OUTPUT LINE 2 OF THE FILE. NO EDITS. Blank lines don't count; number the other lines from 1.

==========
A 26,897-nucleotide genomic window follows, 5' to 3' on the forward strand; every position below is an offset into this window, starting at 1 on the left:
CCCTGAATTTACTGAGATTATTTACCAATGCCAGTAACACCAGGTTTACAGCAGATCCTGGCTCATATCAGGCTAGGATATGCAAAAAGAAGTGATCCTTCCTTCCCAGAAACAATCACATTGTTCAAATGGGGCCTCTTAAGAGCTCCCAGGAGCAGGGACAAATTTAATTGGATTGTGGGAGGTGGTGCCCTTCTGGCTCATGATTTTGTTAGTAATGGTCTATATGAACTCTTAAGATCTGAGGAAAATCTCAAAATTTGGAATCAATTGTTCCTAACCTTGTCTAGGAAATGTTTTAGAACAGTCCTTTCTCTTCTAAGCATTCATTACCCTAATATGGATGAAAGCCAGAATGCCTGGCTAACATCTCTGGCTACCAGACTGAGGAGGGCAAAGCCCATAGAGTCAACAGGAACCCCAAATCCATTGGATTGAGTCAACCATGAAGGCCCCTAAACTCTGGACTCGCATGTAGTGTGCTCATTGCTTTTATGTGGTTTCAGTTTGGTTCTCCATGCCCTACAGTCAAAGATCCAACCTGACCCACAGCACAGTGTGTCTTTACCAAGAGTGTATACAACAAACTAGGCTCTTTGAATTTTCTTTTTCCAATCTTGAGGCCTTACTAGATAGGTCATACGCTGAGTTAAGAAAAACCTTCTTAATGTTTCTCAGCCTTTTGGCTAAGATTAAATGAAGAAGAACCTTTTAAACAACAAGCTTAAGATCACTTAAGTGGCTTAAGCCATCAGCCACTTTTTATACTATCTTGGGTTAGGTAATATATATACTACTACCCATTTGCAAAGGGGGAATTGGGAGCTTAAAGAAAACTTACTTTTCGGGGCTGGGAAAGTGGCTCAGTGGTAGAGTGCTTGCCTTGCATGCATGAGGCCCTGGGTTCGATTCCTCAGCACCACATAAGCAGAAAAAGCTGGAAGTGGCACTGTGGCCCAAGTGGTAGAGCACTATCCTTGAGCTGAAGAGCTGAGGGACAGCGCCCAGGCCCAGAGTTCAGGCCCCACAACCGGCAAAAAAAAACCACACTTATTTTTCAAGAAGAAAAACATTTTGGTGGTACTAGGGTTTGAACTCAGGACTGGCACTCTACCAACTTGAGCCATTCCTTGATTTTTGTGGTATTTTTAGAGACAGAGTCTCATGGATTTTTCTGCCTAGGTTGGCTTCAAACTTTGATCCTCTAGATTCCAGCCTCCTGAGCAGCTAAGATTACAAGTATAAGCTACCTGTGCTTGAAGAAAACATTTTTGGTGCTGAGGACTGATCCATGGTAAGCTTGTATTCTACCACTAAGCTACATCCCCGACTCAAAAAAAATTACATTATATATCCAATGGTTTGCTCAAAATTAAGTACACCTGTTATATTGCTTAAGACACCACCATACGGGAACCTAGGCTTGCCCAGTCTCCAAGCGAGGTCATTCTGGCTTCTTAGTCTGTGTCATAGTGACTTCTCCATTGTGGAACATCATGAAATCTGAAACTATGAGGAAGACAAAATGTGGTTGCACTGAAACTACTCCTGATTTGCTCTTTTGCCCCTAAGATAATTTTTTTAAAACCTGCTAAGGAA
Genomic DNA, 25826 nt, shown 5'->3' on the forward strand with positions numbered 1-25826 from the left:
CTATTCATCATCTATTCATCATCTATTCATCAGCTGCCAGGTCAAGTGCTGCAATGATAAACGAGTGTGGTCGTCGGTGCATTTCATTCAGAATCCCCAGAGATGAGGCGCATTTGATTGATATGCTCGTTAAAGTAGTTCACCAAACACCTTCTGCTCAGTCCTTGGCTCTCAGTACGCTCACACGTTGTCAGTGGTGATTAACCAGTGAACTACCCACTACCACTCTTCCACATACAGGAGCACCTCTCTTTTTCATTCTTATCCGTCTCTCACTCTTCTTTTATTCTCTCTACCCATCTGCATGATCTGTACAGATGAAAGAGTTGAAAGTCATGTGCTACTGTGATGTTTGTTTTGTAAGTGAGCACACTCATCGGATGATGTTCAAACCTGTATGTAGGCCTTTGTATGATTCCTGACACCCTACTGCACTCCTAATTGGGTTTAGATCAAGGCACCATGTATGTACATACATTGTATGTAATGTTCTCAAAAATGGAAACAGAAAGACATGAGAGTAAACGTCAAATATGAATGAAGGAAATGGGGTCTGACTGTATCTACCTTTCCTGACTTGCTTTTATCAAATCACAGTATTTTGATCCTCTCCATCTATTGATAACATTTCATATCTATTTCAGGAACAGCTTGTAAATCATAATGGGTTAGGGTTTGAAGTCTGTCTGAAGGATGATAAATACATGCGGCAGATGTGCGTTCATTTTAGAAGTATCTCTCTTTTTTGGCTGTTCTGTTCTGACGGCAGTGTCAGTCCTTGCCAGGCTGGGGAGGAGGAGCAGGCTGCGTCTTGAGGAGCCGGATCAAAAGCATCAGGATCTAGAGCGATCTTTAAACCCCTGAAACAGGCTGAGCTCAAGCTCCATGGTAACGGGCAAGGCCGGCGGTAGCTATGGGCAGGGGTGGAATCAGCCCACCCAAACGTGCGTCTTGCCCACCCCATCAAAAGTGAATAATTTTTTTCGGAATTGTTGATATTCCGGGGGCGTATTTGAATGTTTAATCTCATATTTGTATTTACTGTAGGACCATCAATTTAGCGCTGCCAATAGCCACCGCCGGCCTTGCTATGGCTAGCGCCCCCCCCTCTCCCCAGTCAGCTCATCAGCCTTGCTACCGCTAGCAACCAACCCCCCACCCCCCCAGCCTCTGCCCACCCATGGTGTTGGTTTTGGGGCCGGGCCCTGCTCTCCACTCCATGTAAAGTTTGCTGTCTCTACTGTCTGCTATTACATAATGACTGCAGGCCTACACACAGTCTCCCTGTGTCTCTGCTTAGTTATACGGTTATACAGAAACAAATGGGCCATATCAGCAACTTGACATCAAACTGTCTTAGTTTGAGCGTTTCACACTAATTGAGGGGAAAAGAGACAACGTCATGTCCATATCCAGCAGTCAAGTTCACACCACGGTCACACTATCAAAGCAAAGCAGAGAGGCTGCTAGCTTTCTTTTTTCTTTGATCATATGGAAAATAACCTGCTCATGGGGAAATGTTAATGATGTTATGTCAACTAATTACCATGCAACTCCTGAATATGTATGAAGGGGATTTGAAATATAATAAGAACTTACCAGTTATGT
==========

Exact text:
CCCTGAATTTACTGAGATTATTTACCAATGCCAGTAACACCAGGTTTACAGCAGATCCTGGCTCATATCAGGCTAGGATATGCAAAAAGAAGTGATCCTTCCTTCCCAGAAACAATCACATTGTTCAAATGGGGCCTCTTAAGAGCTCCCAGGAGCAGGGACAAATTTAATTGGATTGTGGGAGGTGGTGCCCTTCTGGCTCATGATTTTGTTAGTAATGGTCTATATGAACTCTTAAGATCTGAGGAAAATCTCAAAATTTGGAATCAATTGTTCCTAACCTTGTCTAGGAAATGTTTTAGAACAGTCCTTTCTCTTCTAAGCATTCATTACCCTAATATGGATGAAAGCCAGAATGCCTGGCTAACATCTCTGGCTACCAGACTGAGGAGGGCAAAGCCCATAGAGTCAACAGGAACCCCAAATCCATTGGATTGAGTCAACCATGAAGGCCCCTAAACTCTGGACTCGCATGTAGTGTGCTCATTGCTTTTATGTGGTTTCAGTTTGGTTCTCCATGCCCTACAGTCAAAGATCCAACCTGACCCACAGCACAGTGTGTCTTTACCAAGAGTGTATACAACAAACTAGGCTCTTTGAATTTTCTTTTTCCAATCTTGAGGCCTTACTAGATAGGTCATACGCTGAGTTAAGAAAAACCTTCTTAATGTTTCTCAGCCTTTTGGCTAAGATTAAATGAAGAAGAACCTTTTAAACAACAAGCTTAAGATCACTTAAGTGGCTTAAGCCATCAGCCACTTTTTATACTATCTTGGGTTAGGTAATATATATACTACTACCCATTTGCAAAGGGGGAATTGGGAGCTTAAAGAAAACTTACTTTTCGGGGCTGGGAAAGTGGCTCAGTGGTAGAGTGCTTGCCTTGCATGCATGAGGCCCTGGGTTCGATTCCTCAGCACCACATAAGCAGAAAAAGCTGGAAGTGGCACTGTGGCCCAAGTGGTAGAGCACTATCCTTGAGCTGAAGAGCTGAGGGACAGCGCCCAGGCCCAGAGTTCAGGCCCCACAACCGGCAAAAAAAAACCACACTTATTTTTCAAGAAGAAAAACATTTTGGTGGTACTAGGGTTTGAACTCAGGACTGGCACTCTACCAACTTGAGCCATTCCTTGATTTTTGTGGTATTTTTAGAGACAGAGTCTCATGGATTTTTCTGCCTAGGTTGGCTTCAAACTTTGATCCTCTAGATTCCAGCCTCCTGAGCAGCTAAGATTACAAGTATAAGCTACCTGTGCTTGAAGAAAACATTTTTGGTGCTGAGGACTGATCCATGGTAAGCTTGTATTCTACCACTAAGCTACATCCCCGACTCAAAAAAAATTACATTATATATCCAATGGTTTGCTCAAAATTAAGTACACCTGTTATATTGCTTAAGACACCACCATACGGGAACCTAGGCTTGCCCAGTCTCCAAGCGAGGTCATTCTGGCTTCTTAGTCTGTGTCATAGTGACTTCTCCATTGTGGAACATCATGAAATCTGAAACTATGAGGAAGACAAAATGTGGTTGCACTGAAACTACTCCTGATTTGCTCTTTTGCCCCTAAGATAATTTTTTTAAAACCTGCTAAGGAA